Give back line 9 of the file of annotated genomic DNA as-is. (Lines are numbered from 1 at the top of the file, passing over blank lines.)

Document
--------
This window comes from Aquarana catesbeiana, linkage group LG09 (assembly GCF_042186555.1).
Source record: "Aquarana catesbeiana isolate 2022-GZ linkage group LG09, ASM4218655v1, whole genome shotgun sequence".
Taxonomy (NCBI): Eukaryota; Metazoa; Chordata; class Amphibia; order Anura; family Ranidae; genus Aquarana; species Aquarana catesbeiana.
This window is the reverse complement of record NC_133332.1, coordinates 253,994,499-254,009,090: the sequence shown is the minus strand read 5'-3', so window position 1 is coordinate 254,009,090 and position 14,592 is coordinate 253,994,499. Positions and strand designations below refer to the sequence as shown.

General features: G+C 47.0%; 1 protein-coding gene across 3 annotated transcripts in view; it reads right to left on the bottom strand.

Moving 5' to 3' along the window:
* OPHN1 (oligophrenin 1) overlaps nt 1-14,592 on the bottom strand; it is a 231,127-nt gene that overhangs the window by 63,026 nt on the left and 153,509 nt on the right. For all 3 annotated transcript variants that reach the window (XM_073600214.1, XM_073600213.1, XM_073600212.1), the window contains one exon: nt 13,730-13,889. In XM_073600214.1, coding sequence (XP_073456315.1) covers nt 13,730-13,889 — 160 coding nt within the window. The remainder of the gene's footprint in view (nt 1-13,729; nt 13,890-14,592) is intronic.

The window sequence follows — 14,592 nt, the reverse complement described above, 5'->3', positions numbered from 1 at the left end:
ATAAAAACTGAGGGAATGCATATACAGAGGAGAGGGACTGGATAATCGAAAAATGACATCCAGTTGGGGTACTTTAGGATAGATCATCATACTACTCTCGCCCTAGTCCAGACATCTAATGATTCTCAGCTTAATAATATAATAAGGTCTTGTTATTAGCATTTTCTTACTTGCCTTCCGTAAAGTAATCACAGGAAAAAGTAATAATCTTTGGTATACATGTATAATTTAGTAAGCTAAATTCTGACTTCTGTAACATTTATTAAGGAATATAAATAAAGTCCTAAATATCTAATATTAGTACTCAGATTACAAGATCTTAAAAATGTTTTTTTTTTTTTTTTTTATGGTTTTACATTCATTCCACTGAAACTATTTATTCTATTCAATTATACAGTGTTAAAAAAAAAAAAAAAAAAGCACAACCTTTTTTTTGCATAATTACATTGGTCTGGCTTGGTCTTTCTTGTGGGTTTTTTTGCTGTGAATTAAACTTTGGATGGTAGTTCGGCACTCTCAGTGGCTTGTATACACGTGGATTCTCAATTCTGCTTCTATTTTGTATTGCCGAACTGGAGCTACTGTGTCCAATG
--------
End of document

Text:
ATAAAAACTGAGGGAATGCATATACAGAGGAGAGGGACTGGATAATCGAAAAATGACATCCAGTTGGGGTACTTTAGGATAGATCATCATACTACTCTCGCCCTAGTCCAGACATCTAATGATTCTCAGCTTAATAATATAATAAGGTCTTGTTATTAGCATTTTCTTACTTGCCTTCCGTAAAGTAATCACAGGAAAAAGTAATAATCTTTGGTATACATGTATAATTTAGTAAGCTAAATTCTGACTTCTGTAACATTTATTAAGGAATATAAATAAAGTCCTAAATATCTAATATTAGTACTCAGATTACAAGATCTTAAAAATGTTTTTTTTTTTTTTTTTTATGGTTTTACATTCATTCCACTGAAACTATTTATTCTATTCAATTATACAGTGTTAAAAAAAAAAAAAAAAAAGCACAACCTTTTTTTTGCATAATTACATTGGTCTGGCTTGGTCTTTCTTGTGGGTTTTTTTGCTGTGAATTAAACTTTGGATGGTAGTTCGGCACTCTCAGTGGCTTGTATACACGTGGATTCTCAATTCTGCTTCTATTTTGTATTGCCGAACTGGAGCTACTGTGTCCAATG